MDM is a journey, not a project

Fellow Roundtable writer David Loshin has commented in the past that: "MDM is popular because it is presented as a cure-all solution to all data problems in the organization."

521811631Many people see master data management (MDM) as the silver bullet to all of their business and data woes. But in reality, MDM is a journey – not a project. You need to phase your MDM journey and be clear on what business objectives you'll be able to influence versus that fall outside of your scope for each step of the journey. The business also needs to aware of its responsibilities.

How will MDM change (and improve) working practices? What will a single view of equipment, customers, locations and other domains mean for the business model?

In this post, I want to outline a few steps you can take to help you get started on the journey. Feel free to add your experiences in the comments section below. Read More »

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Examining the relationship between MDM and customer intelligence

women in restaurant, customer intelligence and MDMClaire runs a local restaurant with $500,000 in annual sales. She is thinking about revising the menu. To this end, she wants to learn more about her customer base. Specific questions include:

  • Which items should she axe?
  • Which should she add?
  • Are the current prices optimal?
  • Are "loss-leading" happy-hour specials worth it?

To answer these questions, does she need to purchase and deploy a proper master data management (MDM) application to do so?

It's doubtful. Odds are that this kind of solution is overkill for her small, single-location restaurant. Read More »

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MDM intersections, Part 2: Data governance

woman at computer doing data governanceMaster data management (MDM) is distinct from other data management disciplines due to its primary focus on giving the enterprise a single view of the master data that represents key business entities, such as parties, products, locations and assets. MDM achieves this by standardizing, matching and consolidating common data elements across traditional and big data sources. In turn, it's possible to develop and maintain a consistent definition and best representation of these business entities – and share their master data – across IT systems and business units.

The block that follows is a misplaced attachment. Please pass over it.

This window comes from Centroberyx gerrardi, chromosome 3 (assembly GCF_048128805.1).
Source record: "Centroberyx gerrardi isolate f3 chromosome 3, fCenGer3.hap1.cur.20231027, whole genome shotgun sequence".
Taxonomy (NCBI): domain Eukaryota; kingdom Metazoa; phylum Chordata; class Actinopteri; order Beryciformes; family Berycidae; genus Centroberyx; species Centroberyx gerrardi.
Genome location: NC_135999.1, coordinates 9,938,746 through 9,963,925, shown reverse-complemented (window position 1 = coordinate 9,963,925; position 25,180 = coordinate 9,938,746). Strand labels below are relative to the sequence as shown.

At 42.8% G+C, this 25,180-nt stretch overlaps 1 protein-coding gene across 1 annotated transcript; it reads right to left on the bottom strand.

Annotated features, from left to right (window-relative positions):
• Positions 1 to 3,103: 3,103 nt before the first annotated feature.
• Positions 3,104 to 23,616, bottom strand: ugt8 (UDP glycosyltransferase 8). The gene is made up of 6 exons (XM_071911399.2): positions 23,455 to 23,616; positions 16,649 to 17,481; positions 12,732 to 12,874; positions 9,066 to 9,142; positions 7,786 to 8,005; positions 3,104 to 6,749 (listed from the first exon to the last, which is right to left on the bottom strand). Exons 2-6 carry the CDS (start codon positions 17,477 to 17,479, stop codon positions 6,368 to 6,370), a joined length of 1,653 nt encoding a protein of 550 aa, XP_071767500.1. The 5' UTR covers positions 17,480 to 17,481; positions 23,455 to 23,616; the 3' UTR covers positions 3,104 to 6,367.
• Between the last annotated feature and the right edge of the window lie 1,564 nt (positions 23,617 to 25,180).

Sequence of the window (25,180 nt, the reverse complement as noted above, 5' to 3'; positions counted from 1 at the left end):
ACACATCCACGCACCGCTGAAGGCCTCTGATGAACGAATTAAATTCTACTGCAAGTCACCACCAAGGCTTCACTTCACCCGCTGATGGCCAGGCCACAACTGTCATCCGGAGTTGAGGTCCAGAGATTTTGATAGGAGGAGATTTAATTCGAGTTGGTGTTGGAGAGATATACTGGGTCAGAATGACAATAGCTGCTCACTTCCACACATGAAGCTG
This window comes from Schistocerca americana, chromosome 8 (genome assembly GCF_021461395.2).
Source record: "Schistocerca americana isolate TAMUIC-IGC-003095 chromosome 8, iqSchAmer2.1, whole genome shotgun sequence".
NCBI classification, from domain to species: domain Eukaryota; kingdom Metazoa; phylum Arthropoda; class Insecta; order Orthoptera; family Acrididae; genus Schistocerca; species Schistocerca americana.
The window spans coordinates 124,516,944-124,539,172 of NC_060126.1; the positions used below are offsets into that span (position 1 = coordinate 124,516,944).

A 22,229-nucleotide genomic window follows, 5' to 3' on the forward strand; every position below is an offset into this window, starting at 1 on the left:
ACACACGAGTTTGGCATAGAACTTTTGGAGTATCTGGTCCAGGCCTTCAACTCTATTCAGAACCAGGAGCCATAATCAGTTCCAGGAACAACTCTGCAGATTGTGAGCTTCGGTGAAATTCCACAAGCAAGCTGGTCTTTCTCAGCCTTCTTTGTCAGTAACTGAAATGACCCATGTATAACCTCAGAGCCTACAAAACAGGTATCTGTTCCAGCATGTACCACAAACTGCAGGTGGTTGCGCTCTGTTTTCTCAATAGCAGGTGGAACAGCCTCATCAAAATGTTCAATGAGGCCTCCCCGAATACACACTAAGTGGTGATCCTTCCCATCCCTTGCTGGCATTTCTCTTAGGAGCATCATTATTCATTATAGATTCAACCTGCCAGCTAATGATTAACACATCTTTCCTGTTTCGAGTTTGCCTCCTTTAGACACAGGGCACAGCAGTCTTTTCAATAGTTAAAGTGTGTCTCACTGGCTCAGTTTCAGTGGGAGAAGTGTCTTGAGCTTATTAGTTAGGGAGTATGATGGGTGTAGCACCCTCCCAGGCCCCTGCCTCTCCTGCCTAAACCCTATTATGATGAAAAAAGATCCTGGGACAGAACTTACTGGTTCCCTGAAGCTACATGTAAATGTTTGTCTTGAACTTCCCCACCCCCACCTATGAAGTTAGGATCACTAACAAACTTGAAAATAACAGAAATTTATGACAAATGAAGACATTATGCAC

In this two-part series, I'm examining the intersections between MDM and other data management disciplines. Part 1 discussed data quality. Part 2 concludes the series with a focus on data governance.

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The next wave of MDM: Integrating structured and unstructured data

In a recent post, I examined the relationship between big data and traditional MDM. Long story short: there really hasn't been a strong one. Before addressing the issue of whether and when that will change, let's look at some data.

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MDM intersections, Part 1: Data quality

Master data management (MDM) is distinct from other data management disciplines due to its primary focus on giving the enterprise a single view of the master data that represents key business entities, such as parties, products, locations and assets. MDM achieves this by standardizing, matching and consolidating common data elements across traditional and big data sources. In turn, it's possible to develop and maintain a consistent definition and best representation of these business entities – and share their master data – across IT systems and business units.

In this two-part series, I'll examine the intersections between MDM and other data management disciplines, starting with data quality.

How MDM intersects with data quality

crystal ball against mountains repesents data quality and MDMData quality intersects with MDM in many ways. Data profiling is used to evaluate sources for master data entities, including the performance of a baseline assessment of potential data quality issues that must be addressed. Postal validation and address verification is essential for location master data. And since most master data originates in free-form text fields (e.g., customer name, product description), the composite data elements (e.g., given name, family name, unit of measure, packaging type) must be parsed and standardized.

However, the biggest intersection between MDM and data quality is with the matching and survivorship processes used to create the best master data record to represent the single view of the business entities at the heart of MDM. These data quality rules must be customizable and supported by an interface that enables business users to interactively review, approve and document how the single view is constructed. The interface also needs to provide both metadata lineage and data linkage back to the originating master data source systems.

How has data quality intersected with your MDM?

Please share your perspective and experience regarding the intersection of MDM and data quality by posting a comment below.


Download an e-book about the intersection of big data, data governance and MDM.

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In search of the Holy Grail: Sorry Hadoop fans, only MDM delivers single view of customer

Single view of customer. It's a noble goal, not unlike the search for the Holy Grail – fraught with peril as you progress down the path of your data journey. If you're a hotelier, it can improve your customer's experience by providing the information from the casinos and the spa at check-in to better meet your customer's needs. If you're sending out marketing fliers, it can reduce mailing costs by providing a clean list of customer addresses. If you're a retailer, and a customer buys that Monty Python and the Holy Grail DVD, it can increase revenue by recommending additional related products like a "None Shall Pass" t-shirt. And, if you are a federal or state agency, it can help you meet compliance or regulatory requirements for reporting.